Acoustic Blues Guitar Teacher 4742 Valkyrie Queensland
From its source in the South, the blues’ simple but expressive forms had become by the 1960s one of the most important influences on the growth of popular music throughout the United States.
Although instrumental accompaniment is nearly worldwide in the blues, the blues is essentially a vocal form. Blues songs are lyrical rather than narrative; feelings are being expressed by blues singers as opposed to telling stories. The emotion expressed is usually one of melancholy or sadness, commonly due to difficulties in love.
To express this musically, blues performers use vocal techniques such as melisma (prolonging one syllable across several pitches), rhythmic techniques for example syncopation, and instrumental techniques for example “choking” or bending guitar strings on the neck or applying a metal slide or bottleneck to the guitar strings to create a whining, voice-like sound.
Normally the first two and a half measures of each line are devoted to singing, the last measure and a half consisting of an instrumental “break” that replies, recurs, or complements the vocal line. When it comes to practical (i.e., conventional European) harmony, the most straightforward blues harmonic progression is described as follows (I, IV, and V refer respectively to the first or tonic, fourth or subdominant, and fifth or dominant notes of the scale):
Acoustic Blues Guitar Teacher 4742 Valkyrie Queensland.
African influences are clear in the blues tonality, the call and response pattern of the falsetto break in the vocal style, the repeated refrain construction of the blues stanza, and the imitation of vocal idioms by instruments, especially the guitar and harmonica.
The sources of the blues are poorly recorded. Blues developed in the southern United States after the American Civil War (1861–65). Blues derived from and was largely played by Southern black men, most of whom came from the milieu of agricultural workers.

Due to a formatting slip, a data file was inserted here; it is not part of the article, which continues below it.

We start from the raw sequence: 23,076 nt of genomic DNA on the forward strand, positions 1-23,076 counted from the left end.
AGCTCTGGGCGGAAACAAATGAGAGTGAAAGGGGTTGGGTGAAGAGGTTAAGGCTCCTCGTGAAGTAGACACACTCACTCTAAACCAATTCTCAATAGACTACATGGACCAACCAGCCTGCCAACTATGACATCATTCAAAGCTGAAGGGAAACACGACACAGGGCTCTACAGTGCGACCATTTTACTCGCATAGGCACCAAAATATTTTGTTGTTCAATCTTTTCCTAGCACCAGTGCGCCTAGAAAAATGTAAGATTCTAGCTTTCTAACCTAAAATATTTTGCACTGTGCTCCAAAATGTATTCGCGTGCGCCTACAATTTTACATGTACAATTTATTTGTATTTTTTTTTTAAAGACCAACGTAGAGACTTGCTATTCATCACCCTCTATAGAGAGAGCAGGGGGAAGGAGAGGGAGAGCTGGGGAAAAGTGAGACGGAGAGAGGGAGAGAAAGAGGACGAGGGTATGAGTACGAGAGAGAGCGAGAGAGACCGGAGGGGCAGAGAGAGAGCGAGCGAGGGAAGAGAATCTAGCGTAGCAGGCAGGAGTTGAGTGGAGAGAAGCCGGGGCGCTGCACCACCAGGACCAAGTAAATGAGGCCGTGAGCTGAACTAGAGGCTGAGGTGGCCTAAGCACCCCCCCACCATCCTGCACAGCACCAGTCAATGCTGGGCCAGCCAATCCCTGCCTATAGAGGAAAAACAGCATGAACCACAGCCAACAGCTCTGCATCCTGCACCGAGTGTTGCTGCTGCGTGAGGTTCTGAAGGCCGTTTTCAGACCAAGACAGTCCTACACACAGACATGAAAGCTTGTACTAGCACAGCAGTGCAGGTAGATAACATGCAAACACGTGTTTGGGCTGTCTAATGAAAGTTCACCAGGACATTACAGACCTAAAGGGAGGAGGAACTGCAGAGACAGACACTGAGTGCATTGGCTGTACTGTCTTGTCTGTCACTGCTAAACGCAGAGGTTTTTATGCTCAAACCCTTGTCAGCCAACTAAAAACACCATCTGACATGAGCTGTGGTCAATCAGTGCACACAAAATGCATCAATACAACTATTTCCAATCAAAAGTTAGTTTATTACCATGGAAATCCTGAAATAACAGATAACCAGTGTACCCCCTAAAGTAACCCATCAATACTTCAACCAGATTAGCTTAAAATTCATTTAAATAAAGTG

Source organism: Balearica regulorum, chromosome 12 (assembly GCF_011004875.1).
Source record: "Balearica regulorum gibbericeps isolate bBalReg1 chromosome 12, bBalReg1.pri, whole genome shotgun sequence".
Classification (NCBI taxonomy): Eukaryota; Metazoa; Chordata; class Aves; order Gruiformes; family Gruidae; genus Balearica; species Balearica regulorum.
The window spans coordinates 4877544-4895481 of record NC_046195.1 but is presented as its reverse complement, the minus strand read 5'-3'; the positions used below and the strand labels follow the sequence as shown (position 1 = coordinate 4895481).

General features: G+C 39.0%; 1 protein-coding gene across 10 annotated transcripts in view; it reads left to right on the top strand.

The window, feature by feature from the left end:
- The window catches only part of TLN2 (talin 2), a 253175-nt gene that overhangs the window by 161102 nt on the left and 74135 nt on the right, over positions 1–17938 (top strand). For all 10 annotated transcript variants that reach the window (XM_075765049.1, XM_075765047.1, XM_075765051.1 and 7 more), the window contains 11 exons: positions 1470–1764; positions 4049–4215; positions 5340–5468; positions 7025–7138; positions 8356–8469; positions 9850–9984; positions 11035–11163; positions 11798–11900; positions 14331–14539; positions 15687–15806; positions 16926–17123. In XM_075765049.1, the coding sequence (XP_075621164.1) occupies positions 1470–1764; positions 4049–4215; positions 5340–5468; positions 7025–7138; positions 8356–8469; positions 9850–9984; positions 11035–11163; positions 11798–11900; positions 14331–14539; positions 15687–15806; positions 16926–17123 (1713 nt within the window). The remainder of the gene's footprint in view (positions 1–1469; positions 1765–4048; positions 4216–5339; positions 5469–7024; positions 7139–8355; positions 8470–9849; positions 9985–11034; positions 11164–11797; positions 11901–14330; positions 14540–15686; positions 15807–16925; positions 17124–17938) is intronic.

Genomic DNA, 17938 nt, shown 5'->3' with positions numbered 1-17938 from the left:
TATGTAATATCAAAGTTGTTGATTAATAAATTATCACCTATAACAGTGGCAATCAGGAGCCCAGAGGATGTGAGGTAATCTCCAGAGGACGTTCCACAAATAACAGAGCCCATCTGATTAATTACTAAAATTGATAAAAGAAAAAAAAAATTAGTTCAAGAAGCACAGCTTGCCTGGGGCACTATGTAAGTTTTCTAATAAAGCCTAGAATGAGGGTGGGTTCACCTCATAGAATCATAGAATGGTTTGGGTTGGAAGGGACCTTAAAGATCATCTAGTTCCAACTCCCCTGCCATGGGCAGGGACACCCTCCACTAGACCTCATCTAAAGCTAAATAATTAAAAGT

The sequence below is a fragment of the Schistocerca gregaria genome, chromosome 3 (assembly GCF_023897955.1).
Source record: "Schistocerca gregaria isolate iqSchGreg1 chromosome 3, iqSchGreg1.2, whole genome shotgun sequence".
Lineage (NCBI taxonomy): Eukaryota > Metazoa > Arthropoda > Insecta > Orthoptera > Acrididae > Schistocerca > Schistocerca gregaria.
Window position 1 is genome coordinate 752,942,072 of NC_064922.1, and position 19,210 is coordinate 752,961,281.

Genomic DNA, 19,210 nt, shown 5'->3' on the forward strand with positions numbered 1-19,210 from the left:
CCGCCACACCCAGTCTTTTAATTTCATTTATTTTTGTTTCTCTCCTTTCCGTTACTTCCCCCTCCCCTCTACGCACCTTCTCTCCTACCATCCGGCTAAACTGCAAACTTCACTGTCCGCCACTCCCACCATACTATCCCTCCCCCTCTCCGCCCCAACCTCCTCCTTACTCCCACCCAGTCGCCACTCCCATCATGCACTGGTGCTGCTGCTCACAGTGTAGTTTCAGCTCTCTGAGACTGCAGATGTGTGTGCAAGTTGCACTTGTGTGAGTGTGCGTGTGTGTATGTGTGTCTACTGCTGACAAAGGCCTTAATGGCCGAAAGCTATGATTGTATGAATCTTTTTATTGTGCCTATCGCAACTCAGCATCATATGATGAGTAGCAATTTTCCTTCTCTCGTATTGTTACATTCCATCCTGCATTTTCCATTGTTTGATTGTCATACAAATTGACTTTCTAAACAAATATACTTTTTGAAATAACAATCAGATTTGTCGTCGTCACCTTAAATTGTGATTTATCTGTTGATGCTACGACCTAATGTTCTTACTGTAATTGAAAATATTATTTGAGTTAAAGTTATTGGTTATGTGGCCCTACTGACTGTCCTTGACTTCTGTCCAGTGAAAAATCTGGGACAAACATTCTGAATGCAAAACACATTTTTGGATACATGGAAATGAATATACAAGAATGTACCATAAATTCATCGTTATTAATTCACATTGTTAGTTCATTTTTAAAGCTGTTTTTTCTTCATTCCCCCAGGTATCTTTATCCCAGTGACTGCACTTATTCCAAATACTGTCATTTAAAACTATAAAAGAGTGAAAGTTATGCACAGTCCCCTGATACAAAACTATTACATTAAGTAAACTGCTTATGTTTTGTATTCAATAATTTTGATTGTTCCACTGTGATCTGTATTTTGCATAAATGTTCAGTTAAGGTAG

The first references to blues date s back to the 1890s and early 1900. In 1912 black bandleader W.C. Handy’s composition “Memphis Blues” was published. It became very popular, and then many other Tin Pan Alley songs entitled blues started to appear.
Jefferson, Blind Lemon [Credit: Archive Pictures]The rural blues developed in Mississippi, Georgia and the Carolinas, Texas, and three main areas. The blues of the Carolinas and Georgia is noted for its clarity of enunciation and regularity of beat. Impacted by ragtime and white folk music, it is more melodic than the Texas and Mississippi styles. Blind Willie McTell and Blind Boy Fuller were representative of this style.
The Texas blues is defined by high, clear singing accompanied by supple guitar lines that consist typically of single -string picked arpeggios rather than strummed chords. Blind Lemon Jefferson was the most powerful Texas bluesman. Mississippi Delta blues is the most extreme of the three styles and has been the most powerful. Vocally, it is the most speech-like, and the guitar accompaniment is rhythmic and percussive; a bottleneck or a slide is regularly used. The Mississippi style is represented by Charley Patton, Eddie (“Son”) House, and Robert Johnson, among others.
Acoustic Blues Guitar Teacher Queensland 4742 Valkyrie.
Rainey, Ma [Credit: Archive Pictures]The first blues records were made in the 1920s by black women for example Bessie Smith, Ma Rainey, Ida Cox, and Mamie Smith. These performers were mainly stage vocalists backed by jazz bands; their style is called classic blues.
As millions of blacks left the South for the cities of the North the Great Depression and the World Wars caused the geographic dispersal of the blues. The blues became adapted to the more advanced urban environment. Lyrics took up urban themes, and the blues ensemble developed as the solo bluesman was joined by a pianist or harmonica player and then by a rhythm section consisting of drums and bass. The amplified harmonica and the electric guitar created a driving sound of emotional and rhythmic intensity that was great.
Hooker, John Lee [Credit: Frank Driggs Collection/Hulton Archive/Getty Images]Among the cities in which the blues initially took root were Atlanta, Memphis, and St. Louis.
It was Chicago, however, that played the greatest part in the growth of urban blues. In the 1920s and ’30s Memphis Minnie, Tampa Red, Big Bill Broonzy, and John Lee (“Sonny Boy”) Williamson were popular Chicago performers. After World War II they were supplanted by a brand new generation of bluesmen that contained Muddy Waters, Chester Arthur Burnett (Howlin’ Wolf), Elmore James, Little Walter Jacobs, Buddy Guy, and Koko Taylor.
Many other musical styles have been affected by the blues. Blues and jazz are closely linked; blues elements were employed by such seminal jazzmen as Jelly Roll Morton and Louis Armstrong in their music. Rhythm and soul music and blues additionally show shapes and obvious blues tonalities. The blues have had their largest influence on rock music.
Rock singers like Elvis Presley frequently used blues content. British rock musicians in the 1960s, John Mayall, Eric Clapton, and especially the Rolling Stones, were powerfully influenced by the blues, as were such American rock musicians as Paul Butterfield, Mike Bloomfield, and the Allman Brothers Band.
Acoustic Blues Guitar Teacher Queensland 4742 Valkyrie